During the big yo-yo boom of the 1990’s, yo-yo’s and kite stores went hand in hand. While it was nearly impossible to find any transaxle yo-yos in most chain toy stores, kite stores often had a full rack or display case of the hottest new yo-yos.
So it is little surprise then that a kite company would try to get into the yo-yo game. Revolution Kites, known for their fantastic quad line kites, stepped into the yo-yo market with the Rev-G in 2000. This was the first (and possibly only) carbon fiber yo-yo around. Due to it’s light weight and high strength, carbon fiber is common material for producing kites but we probably never saw it used for yo-yos due to it’s complex manufacturing process.
Working with carbon fiber allowed Revolution to build a yo-yo with very little inner weight. In fact I believe more than %75 of the yo-yos weight is in it’s outer rims (the pinkish-purple part), but I can’t find anywhere that lists the specific rim to hub weight ratio right now.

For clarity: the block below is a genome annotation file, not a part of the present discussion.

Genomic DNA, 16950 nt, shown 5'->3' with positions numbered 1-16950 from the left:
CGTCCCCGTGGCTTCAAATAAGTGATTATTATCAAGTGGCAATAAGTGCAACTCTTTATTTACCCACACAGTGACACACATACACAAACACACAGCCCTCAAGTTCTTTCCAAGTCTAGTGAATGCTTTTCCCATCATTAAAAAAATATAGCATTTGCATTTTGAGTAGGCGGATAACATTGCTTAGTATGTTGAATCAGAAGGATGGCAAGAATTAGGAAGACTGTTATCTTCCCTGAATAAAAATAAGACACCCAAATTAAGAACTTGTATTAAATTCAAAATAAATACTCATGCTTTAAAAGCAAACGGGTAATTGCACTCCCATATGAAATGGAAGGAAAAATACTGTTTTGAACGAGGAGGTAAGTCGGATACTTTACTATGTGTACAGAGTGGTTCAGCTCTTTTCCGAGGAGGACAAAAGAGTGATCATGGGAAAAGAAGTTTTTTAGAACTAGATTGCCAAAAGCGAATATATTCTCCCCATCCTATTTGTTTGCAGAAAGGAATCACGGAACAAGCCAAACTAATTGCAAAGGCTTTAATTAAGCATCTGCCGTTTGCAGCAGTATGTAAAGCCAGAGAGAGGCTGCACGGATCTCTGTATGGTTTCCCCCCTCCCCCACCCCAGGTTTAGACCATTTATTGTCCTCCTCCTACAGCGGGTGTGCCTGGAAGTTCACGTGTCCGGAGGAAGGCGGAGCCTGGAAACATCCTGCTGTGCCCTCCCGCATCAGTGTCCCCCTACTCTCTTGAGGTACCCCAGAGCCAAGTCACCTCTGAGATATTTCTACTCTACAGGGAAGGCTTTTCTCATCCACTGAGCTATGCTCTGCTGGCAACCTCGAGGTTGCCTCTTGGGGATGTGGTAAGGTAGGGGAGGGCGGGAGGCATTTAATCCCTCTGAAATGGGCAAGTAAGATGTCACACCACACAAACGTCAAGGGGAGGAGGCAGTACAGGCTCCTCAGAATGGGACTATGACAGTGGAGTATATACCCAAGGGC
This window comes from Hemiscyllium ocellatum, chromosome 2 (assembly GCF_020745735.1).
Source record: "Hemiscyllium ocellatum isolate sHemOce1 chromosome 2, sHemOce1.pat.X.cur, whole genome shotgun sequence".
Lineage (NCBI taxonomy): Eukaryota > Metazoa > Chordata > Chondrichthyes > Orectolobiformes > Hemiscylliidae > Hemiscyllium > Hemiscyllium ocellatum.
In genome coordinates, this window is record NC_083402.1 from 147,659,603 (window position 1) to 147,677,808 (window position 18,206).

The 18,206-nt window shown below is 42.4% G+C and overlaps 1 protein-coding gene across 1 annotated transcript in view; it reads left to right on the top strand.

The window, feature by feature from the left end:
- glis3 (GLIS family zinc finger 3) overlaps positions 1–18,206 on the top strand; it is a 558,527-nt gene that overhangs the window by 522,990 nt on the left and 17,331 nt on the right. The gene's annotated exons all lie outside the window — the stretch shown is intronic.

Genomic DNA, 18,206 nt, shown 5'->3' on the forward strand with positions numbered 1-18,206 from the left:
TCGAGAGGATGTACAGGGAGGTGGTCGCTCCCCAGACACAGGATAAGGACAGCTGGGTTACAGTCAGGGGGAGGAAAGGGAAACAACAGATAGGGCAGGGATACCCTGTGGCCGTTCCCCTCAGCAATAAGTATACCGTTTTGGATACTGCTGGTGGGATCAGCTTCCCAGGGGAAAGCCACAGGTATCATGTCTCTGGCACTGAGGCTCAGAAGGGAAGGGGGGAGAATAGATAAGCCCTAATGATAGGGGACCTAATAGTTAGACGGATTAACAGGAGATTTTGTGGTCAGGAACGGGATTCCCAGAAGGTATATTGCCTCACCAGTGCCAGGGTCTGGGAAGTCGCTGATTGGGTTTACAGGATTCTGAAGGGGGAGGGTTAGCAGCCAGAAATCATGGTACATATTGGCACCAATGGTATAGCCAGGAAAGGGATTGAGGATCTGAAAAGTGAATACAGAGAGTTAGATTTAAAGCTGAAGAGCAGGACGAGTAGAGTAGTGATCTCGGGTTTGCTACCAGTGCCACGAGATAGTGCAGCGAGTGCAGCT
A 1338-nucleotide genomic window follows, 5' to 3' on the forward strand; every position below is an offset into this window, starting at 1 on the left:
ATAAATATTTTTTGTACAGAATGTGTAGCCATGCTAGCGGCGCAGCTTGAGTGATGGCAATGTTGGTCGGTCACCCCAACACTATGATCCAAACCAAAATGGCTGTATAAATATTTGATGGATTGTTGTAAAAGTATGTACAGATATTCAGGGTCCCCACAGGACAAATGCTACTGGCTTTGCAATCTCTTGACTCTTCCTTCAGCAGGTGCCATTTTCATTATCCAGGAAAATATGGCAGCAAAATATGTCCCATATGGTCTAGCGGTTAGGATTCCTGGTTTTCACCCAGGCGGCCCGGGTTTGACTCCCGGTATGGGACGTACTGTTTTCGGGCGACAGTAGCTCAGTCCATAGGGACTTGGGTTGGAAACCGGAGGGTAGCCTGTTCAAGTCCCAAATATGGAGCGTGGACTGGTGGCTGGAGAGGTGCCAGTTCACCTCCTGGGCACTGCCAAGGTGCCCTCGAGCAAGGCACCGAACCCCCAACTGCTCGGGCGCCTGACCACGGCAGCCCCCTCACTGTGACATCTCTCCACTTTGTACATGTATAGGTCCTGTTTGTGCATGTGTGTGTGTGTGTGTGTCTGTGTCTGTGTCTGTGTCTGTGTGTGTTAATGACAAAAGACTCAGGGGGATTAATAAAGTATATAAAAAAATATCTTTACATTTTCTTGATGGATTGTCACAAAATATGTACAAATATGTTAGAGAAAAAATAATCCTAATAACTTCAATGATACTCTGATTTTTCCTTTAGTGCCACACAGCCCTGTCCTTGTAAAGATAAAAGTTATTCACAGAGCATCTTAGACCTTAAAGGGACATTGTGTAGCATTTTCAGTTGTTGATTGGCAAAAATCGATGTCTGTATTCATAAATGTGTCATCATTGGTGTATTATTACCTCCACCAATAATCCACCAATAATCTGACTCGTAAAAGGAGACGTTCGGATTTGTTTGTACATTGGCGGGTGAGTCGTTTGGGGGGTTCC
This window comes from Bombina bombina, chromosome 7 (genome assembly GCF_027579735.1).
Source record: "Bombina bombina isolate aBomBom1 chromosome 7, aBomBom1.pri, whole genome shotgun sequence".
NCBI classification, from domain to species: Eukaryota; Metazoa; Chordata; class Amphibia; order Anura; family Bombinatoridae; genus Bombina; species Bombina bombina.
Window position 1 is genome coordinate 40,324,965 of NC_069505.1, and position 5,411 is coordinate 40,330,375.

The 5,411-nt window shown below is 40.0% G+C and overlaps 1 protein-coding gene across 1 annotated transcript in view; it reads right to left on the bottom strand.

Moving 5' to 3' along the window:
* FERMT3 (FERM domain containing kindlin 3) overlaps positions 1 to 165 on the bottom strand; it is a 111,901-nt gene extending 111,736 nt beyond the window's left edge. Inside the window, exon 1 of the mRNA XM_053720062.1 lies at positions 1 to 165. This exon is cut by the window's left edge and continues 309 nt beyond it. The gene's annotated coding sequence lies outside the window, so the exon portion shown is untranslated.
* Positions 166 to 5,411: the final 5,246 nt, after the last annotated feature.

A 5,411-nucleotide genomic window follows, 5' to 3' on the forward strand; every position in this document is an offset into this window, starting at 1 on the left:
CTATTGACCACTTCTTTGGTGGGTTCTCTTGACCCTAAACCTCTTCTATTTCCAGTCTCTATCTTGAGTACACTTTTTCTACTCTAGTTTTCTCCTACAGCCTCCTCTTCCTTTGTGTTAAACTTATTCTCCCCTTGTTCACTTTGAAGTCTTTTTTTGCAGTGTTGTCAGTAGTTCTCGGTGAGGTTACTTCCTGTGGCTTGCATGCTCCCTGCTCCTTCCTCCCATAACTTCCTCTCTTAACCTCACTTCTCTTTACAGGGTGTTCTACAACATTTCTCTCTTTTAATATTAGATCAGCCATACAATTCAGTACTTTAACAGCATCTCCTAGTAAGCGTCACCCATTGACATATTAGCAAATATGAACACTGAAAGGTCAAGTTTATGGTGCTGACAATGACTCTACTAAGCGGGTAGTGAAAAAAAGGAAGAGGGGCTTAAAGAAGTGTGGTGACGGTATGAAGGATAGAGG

Yo-yo companies are always trying to pack in more rim weight without making their yo-yo too heavy, but at 53.6 grams, I don’t think anyone has a higher rim to weight ratio than the Rev G.
It should also be noted that, like the Doble Titania, the Rev G was sold with a adjustable finger loop sleeve. Unlike the finger loop on the Titania, Revolution’s sleeve slipped over cotton yo-yo strings. Revolution patented their finger sleeve along with their “ultra performance modular yo-yo” in 2000.
So what stopped the revolution? Their yo-yo design was just to weird and cumbersome. The yo-yo’s outer diameter was very large, while it’s gap was comparatively small making it awkward to hold. The yo-yo just didn’t have the smoothness of competitors such as the Bumblebee GT and the SuperYo Renegade.
Do I think that a carbon fiber yo-yo could ever be successful? Sure, why not? But given the popularity of most aluminum yo-yos, I think a company attempting to design a carbon fiber yo-yo should stick away from novel shapes and try to work more within the realms of a the more common yo-yo. Imagine a carbon fiber Samurai or a carbon fiber hubbed YoYoJam with celcon weight rings.